Weekend Warrior 101
Are You a Weekend Warrior?
Since the end of World War II, worker productivity in the United States has quadrupled and over 85% of workers in the US work over 40 hours per week. Whether it’s catching up on favorite TV shows, driving kids to after-school activities, communicating with friends on social media, or just surfing the internet, there are infinite demands on our finite leisure time and this has led to the rise of the “weekend warrior.” Webster’s dictionary defines a weekend warrior as “a person who participates in a usually physically strenuous activity only on weekends or part-time.” Many people have the desire to remain active in sports or exercise, but time constraints force them to limit their participation to relatively infrequent episodes of intense activity.
Risks for the Weekend Warrior
Generally, weekend warriors are at higher risk for injuries because of their short bursts of intense activity. Feeling rushed, athletes may not properly warm up and stretch for their activity and may jump right into a high intensity workout. While we usually associate overuse injuries like tendonitis or acute injuries like muscle strains or ligament tears to the weekend warrior lifestyle, at least one study has shown a higher risk of major trauma in weekend athletes. (Roberts, 2004)
Also working against the weekend warrior are the natural age-related changes in muscles, bones, ligaments, and cartilage that occur as we mature. These changes require that we spend more time on conditioning, warm-up, and stretching to avoid injuries.
Injury Prevention in the Weekend Warrior
Focusing on sustained exercises throughout the week and varying your physical activities will help to strengthen muscle groups and joints. When you have fewer episodes of intense exercise and overuse the same muscles and joints, you have a higher likelihood of injury.
Warm up properly for your activity, allowing your muscles to get ready for maximum performance. Stretching after a proper warm-up is also important as tight muscles and joints are more prone to injury than normal.
When committing to a workout routine, start slow and gradually increase your workout intensity and duration. Don’t start a high intensity program without giving your body a chance to adapt by gradually introducing more vigorous exercises. Plan to increase intensity at 10% per week to gain appropriate strength and conditioning.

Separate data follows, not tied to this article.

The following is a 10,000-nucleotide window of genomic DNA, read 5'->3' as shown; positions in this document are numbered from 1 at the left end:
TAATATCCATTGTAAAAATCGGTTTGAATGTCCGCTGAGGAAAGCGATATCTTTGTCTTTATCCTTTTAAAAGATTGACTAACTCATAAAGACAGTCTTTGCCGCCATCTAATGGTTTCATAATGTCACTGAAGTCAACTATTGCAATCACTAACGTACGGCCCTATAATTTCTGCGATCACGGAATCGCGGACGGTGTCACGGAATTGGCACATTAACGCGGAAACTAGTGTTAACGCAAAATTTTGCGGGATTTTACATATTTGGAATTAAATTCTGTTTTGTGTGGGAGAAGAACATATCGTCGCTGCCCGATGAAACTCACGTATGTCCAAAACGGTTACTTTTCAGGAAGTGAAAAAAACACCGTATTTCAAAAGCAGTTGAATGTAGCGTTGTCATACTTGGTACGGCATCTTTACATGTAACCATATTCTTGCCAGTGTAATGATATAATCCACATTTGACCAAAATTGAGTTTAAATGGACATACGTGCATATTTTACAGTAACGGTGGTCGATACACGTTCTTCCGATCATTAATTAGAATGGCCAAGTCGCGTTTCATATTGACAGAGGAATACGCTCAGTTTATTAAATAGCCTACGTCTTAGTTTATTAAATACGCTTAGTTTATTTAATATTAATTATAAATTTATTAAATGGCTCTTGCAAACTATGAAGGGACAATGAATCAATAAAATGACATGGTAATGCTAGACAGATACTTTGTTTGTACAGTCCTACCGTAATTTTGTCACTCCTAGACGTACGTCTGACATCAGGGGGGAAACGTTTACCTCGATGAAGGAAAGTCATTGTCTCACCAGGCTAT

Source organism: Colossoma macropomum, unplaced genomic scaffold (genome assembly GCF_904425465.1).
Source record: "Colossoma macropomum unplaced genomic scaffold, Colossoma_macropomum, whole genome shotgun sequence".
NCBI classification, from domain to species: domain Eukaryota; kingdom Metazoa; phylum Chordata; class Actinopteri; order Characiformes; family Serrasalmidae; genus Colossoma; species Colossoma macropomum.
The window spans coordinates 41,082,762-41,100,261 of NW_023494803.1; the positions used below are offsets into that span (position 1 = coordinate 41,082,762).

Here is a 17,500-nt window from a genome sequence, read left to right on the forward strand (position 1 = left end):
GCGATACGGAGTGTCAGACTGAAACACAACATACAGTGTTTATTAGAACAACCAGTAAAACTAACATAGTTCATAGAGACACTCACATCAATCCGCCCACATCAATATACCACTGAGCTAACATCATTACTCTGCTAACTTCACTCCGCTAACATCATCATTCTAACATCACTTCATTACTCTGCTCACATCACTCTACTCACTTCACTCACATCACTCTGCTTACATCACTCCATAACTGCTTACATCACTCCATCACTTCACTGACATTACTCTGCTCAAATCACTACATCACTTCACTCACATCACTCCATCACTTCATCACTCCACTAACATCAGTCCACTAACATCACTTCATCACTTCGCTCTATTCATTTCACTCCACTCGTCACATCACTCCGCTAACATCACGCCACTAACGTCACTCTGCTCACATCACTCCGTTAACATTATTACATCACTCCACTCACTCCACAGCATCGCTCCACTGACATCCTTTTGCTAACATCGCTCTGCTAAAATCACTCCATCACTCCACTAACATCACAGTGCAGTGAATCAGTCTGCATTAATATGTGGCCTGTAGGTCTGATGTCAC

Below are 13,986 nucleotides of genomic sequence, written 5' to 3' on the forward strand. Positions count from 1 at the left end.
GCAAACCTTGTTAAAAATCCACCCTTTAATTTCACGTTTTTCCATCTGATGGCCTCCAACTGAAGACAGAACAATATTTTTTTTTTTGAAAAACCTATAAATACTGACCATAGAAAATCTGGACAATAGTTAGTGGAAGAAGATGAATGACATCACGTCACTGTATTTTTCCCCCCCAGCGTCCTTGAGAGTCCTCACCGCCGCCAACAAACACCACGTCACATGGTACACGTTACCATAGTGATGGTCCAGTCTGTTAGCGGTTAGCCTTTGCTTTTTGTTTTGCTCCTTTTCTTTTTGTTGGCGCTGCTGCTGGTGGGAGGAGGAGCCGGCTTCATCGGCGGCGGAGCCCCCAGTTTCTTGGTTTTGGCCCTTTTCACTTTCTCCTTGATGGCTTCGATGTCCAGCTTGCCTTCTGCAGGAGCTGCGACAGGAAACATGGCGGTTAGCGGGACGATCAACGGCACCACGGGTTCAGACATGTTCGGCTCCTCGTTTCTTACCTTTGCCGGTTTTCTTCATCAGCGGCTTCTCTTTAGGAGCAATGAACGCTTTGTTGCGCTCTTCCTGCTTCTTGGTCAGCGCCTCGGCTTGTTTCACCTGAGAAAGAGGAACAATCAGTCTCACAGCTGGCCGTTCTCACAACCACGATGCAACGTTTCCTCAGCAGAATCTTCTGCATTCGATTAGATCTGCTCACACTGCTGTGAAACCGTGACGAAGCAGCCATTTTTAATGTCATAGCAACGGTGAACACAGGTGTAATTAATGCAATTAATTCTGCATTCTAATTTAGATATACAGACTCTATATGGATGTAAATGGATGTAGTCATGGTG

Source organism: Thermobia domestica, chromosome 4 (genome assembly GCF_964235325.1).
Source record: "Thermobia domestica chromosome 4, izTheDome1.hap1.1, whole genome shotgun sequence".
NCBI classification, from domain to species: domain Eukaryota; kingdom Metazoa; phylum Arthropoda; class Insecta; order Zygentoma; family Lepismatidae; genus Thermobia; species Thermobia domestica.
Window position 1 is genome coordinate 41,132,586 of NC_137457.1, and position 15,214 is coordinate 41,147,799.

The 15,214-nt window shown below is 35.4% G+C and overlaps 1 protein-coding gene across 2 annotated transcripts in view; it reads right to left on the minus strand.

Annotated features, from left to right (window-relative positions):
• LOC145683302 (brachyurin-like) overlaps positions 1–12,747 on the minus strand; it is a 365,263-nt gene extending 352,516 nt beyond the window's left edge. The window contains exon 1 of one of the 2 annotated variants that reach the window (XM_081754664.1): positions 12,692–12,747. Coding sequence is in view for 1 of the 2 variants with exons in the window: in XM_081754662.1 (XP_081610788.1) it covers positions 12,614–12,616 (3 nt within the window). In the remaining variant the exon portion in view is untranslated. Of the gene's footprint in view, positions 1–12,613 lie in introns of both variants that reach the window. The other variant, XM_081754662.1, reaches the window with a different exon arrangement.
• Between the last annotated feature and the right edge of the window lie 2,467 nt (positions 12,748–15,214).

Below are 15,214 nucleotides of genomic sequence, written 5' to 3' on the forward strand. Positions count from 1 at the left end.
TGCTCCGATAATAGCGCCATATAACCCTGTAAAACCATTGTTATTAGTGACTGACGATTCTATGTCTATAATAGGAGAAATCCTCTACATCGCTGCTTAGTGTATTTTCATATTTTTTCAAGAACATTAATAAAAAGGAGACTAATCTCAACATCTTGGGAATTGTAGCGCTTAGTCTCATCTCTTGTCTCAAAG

Don’t underestimate the importance of hydration in avoiding injuries. Drinking plenty of water and fluids both before and during exercise keeps your muscles operating at their best and gives you a greater margin of error before an injury can occur.
Using proper equipment, like well-fitted shoes for running, and paying attention to appropriate form and technique will also help reduce injury rates.
When to seek treatment for a sports related injury?
For acute injuries, usually the result of an impact or traumatic event that occurs in one specific area of the body, such as a muscle, bone, or joint, the following symptoms are indicators that treatment is needed.
- Obvious deformity, significant lacerations, severe pain.
- Inability to bear weight or giving way of the knee.
- Inability to raise the arm.
- Pain and dysfunction that do not start to improve relatively quickly.
For overuse injuries, damage and pain caused by repetitive movement, seek treatment if you are experiencing severe pain or if you fail to improve with basic treatment such as ice, rest, and stretching.
Is there any good news?
Yes there is! The good news is that while concentrated activities might increase your risk of injuries, there are enormous benefits to being active, even if only on the weekends. A large study of over 63,000 adults over age 40 demonstrated 30% lower mortality from all causes in those who participated in 150 minutes per week of moderate intensity activity or 75 minutes per week of vigorous activity compared to those who did not, even when those periods of activity were concentrated into one or two sessions. (O'Donovan, 2017) In summary, we should all set a goal of being more active for the good of our health in general, but we should take steps to minimize the injuries that could ultimately take us away from the activities we enjoy.
O'Donovan, G. et al (2017). Association of “Weekend Warrior” and Other Leisure Time Physical Activity Patterns With Risks for All-Cause, Cardiovascular Disease, and Cancer Mortality. JAMA Internal Medicine, 177(3), 335-342.
Roberts, D. J. et al (2004, June). The “weekend warrior”: Fact or fiction for major trauma? Canadian Journal of Surgery, 57(3), E62-E68.
Dr. J. Bartley McGehee, III sees patients at TOA’s Franklin, Cookeville and St. Thomas West locations.